The doors at Siloam Mission have been swung wide open after dropping their sobriety requirement while keeping safety front of mind.

Officially starting today, Siloam Mission will shift to behavioural-based entry, something they have been working towards since the development of their strategic plan last year. 

"It becomes impractical and unfair to make sobriety required when someone who is sober can have aggressive behaviour, while someone who is using substances can be kind, helpful and loving to others in our space," said Siloam Mission CEO Tessa Blakie Whitecloud in a statement.

Before this, patrons had to be free of alcohol and drugs to take advantage of the services offered at Siloam Mission.

"We know that people using substances do so as a response to trauma in their lives," said Blakie Whitecloud. "This can lead to an addiction, or the addiction can bring more trauma. Offering these essential services to folks who are using is a part of reducing the stigma they experience and the shame they can experience, both of which reduce their capacity to seek help and start their recovery journey."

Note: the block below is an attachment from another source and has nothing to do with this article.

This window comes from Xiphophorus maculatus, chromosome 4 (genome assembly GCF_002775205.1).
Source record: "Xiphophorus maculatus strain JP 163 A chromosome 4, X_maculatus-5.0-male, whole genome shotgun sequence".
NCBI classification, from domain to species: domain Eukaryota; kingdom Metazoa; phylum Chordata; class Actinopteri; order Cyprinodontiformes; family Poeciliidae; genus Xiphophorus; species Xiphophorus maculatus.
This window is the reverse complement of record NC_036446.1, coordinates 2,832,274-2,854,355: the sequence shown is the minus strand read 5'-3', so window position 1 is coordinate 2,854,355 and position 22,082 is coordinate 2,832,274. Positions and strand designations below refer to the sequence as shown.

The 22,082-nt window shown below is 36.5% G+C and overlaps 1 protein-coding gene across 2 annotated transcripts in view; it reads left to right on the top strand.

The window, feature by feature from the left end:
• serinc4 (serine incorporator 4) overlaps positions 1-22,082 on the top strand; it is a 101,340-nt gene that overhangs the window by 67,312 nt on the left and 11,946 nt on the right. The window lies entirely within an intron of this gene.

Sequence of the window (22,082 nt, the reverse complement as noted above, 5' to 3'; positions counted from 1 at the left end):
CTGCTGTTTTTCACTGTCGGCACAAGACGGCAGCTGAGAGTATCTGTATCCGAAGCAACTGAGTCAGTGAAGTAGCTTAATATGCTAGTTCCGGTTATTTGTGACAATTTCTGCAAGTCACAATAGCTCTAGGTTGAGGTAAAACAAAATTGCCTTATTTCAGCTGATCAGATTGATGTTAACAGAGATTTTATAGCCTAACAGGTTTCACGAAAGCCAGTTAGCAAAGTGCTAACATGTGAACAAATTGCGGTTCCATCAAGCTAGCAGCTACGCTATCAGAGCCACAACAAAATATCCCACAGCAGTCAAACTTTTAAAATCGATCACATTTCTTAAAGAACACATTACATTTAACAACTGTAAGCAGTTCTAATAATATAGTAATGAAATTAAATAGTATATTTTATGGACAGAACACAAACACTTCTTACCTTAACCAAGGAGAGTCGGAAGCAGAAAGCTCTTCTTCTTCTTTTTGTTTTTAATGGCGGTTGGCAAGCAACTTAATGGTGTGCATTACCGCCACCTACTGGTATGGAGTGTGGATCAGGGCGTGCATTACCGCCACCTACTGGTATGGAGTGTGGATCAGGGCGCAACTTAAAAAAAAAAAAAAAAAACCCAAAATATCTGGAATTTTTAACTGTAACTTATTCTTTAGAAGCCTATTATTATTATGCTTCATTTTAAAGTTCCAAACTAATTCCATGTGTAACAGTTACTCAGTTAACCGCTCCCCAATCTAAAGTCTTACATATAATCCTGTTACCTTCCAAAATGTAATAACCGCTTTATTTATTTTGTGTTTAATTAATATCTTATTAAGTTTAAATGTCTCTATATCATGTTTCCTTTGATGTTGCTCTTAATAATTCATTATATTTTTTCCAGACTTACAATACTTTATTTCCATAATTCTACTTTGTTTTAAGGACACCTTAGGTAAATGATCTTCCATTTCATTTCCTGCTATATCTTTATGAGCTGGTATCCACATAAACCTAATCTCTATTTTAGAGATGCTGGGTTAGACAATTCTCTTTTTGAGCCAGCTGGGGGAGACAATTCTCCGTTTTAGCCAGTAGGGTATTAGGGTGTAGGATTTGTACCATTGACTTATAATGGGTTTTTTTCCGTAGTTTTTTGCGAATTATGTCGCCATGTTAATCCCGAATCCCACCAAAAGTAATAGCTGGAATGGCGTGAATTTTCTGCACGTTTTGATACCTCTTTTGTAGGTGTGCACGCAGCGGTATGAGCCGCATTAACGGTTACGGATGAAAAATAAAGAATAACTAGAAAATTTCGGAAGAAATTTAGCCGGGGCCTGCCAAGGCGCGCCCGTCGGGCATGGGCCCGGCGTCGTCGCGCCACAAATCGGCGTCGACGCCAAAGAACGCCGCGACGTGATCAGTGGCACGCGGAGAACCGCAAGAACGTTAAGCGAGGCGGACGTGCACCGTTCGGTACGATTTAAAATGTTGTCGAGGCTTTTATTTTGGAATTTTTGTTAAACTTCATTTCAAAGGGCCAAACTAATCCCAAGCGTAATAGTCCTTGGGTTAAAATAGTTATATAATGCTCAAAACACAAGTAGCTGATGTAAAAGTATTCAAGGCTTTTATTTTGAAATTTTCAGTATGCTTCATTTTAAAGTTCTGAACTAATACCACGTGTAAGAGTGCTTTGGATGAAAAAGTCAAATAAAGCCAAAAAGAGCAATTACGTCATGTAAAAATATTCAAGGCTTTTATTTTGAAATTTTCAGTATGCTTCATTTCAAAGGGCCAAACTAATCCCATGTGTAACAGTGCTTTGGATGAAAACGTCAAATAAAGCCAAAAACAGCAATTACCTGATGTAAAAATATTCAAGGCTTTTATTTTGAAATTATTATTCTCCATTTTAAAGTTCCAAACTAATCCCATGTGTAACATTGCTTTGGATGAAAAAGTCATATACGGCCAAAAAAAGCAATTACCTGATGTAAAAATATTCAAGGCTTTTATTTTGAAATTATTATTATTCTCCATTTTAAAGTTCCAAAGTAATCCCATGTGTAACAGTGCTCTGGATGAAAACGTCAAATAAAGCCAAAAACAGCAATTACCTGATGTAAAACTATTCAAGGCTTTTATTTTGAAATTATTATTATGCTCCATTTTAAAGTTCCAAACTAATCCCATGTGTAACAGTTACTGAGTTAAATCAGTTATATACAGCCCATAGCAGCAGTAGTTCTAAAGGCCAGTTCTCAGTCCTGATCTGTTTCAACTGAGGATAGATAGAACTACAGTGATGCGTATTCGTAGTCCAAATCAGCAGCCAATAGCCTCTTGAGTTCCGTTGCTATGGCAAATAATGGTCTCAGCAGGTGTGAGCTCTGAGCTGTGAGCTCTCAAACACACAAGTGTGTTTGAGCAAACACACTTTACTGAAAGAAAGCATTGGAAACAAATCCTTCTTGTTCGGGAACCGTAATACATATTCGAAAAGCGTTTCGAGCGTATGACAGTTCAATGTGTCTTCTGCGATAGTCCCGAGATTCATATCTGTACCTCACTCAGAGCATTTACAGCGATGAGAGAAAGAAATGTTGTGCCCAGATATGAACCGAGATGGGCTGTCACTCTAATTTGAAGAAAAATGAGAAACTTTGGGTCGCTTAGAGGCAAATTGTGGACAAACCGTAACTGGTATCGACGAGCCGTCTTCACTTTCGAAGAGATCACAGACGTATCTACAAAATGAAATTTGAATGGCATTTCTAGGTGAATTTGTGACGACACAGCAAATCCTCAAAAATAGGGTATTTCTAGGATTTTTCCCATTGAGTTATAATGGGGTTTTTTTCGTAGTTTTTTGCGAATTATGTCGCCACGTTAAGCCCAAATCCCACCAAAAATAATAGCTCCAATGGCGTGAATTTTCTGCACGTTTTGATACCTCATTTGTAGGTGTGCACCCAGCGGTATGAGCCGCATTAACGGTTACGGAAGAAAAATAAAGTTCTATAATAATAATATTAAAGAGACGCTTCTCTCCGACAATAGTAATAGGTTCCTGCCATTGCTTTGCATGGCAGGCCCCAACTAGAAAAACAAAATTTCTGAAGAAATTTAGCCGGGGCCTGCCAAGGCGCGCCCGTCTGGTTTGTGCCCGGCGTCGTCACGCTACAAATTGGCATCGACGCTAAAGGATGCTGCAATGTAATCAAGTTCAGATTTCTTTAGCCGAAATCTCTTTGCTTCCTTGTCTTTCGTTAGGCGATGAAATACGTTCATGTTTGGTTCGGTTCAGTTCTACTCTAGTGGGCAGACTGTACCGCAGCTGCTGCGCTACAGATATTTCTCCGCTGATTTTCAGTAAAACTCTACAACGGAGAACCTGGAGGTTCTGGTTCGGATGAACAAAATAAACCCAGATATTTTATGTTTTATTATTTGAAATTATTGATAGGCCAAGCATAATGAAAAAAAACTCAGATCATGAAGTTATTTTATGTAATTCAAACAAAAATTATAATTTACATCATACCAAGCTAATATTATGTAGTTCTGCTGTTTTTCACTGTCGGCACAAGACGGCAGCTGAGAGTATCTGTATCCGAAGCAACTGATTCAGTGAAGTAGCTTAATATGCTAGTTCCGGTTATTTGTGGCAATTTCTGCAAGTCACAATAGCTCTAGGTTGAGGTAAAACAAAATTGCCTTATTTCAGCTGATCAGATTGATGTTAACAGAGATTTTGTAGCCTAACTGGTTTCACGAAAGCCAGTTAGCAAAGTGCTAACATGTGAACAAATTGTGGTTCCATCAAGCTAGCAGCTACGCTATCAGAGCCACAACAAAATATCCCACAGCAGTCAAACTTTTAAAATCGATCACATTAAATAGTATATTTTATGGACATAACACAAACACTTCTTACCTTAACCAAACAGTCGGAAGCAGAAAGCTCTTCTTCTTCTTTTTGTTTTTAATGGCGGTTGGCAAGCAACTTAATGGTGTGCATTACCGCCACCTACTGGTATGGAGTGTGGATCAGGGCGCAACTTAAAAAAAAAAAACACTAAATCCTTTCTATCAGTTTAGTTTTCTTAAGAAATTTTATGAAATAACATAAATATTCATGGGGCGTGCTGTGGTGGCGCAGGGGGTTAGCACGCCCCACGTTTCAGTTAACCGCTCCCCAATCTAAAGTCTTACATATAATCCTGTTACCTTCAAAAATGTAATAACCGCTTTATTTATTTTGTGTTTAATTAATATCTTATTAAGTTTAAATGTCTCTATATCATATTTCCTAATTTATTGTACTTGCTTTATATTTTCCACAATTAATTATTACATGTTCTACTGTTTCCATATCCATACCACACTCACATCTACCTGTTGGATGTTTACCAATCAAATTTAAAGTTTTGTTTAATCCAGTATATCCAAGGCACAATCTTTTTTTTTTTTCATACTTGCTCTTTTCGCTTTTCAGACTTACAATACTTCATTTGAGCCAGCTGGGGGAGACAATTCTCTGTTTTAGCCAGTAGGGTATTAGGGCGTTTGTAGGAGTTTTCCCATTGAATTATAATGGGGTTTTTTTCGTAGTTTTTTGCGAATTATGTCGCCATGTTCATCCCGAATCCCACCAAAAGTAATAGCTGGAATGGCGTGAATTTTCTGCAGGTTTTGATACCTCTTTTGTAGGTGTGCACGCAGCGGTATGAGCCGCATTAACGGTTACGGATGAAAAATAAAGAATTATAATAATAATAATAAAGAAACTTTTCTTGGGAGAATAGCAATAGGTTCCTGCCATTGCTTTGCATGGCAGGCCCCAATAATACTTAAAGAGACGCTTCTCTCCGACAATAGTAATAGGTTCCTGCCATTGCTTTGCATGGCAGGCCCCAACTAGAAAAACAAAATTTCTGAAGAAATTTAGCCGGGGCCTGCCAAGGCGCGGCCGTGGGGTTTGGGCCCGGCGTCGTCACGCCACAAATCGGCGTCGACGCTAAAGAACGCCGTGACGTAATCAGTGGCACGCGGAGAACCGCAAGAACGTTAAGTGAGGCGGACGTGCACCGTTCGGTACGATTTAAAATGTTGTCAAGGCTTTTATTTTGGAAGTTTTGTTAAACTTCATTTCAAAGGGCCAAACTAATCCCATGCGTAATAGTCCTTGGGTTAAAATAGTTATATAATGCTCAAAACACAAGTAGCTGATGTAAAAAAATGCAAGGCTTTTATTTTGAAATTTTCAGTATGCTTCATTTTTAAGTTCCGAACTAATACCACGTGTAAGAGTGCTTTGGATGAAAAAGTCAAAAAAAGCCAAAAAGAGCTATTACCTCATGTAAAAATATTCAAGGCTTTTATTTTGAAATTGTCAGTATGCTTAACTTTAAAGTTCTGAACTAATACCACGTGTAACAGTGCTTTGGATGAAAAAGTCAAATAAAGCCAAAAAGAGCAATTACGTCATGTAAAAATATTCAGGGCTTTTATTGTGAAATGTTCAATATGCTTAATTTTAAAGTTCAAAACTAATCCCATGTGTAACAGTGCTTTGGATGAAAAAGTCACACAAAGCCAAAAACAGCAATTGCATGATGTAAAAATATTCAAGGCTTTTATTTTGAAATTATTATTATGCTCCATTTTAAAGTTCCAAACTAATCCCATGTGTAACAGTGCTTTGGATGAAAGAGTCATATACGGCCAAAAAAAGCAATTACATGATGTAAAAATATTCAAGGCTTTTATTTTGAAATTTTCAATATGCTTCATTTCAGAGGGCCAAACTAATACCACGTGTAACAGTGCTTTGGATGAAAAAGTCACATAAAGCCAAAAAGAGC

Blakie Whitecloud says the goal is to both improve supports for those who use their services, as well as to reduce violence and improve outcomes for people experiencing homelessness.

"We engaged an external consulting firm, Momenta, and with their guidance, engaged with community members, staff and best practice research to develop a set of behavioural expectations which are replacing our prior requirement of sobriety."

Those expectations require patrons and staff to be safe, respectful and focused on needs. As well, substance use within the facility will remain illegal. 

Tessa says they have been gradually implementing these changes over the last year and have fully recognized them, including restorative practices for when a person breaches these behaviour guidelines and needs to take a break from service. 

"We have already seen a reduction in violent incidents, an increase in communication between our staff and community members, more opportunities for supporting someone with the restorative model, and an increase in team morale as we can meet more people’s needs in a better way."

"We believe that adopting this new approach, guided by best practices and developed in partnership with our community, will allow us to make even greater positive impact through our services and programs."